But this way of thinking is a trap that can lead to bankrupt relationship accounts.

Make time now. It’s easy to forget that relationship withdrawals add up, too. Because family are the people you count on every day, these relationships can become taxed, over-drawn, and maxed-out. If you wait too long, you’ll find these accounts closed and the very people for whom it was all for no longer there.

In order to achieve balance between work and family, relationship accounts need to be replenished with regular investments. One must become a good steward. Small investments now with whatever time, energy and money you have are better than waiting.  Invest in what I call a RichLife Term Policy. By setting this in place, you will insure that the people closest to you will be there to enjoy and share in your future successes. TERM is an acronym for:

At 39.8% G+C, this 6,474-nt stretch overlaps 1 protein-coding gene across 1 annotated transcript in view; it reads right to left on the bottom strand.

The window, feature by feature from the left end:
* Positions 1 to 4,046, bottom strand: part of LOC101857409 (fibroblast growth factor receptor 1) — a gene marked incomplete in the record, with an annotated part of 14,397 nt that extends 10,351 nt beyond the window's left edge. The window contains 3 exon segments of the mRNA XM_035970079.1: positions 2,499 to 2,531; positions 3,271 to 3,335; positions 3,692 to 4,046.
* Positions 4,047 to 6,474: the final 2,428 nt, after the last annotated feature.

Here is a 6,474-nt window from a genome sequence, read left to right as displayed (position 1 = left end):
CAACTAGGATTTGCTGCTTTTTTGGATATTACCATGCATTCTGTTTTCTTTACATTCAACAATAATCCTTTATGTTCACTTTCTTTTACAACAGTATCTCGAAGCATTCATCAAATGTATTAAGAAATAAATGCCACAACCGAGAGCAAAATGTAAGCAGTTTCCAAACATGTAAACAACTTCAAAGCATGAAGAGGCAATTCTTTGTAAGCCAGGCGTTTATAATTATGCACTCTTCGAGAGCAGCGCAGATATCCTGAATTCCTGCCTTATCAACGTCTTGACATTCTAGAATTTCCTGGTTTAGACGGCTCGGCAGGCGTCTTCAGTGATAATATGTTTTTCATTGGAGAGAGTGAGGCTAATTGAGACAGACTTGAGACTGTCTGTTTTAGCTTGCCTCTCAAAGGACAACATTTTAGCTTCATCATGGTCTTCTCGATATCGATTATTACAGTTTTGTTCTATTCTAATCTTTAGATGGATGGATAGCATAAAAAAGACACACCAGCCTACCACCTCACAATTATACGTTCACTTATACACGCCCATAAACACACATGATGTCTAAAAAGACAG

T – Time If we invest our time in things we really don’t care about, or things that aren’t taking us toward our goals, that time is wasted.

Take a look at “time leaks” in your schedule and replace them with relationship investments. 

E – Energy  The same is true with investments of energy. Our energy should be invested in the areas that bring us closer to our definition of a  RichLife. This includes time with family.

Sometimes we stay in old relationships that no longer suit us. Take a look at relationships that you find draining, and set up clear barriers. By being a better steward of your energy, you will have more to give to the relationships that do matter.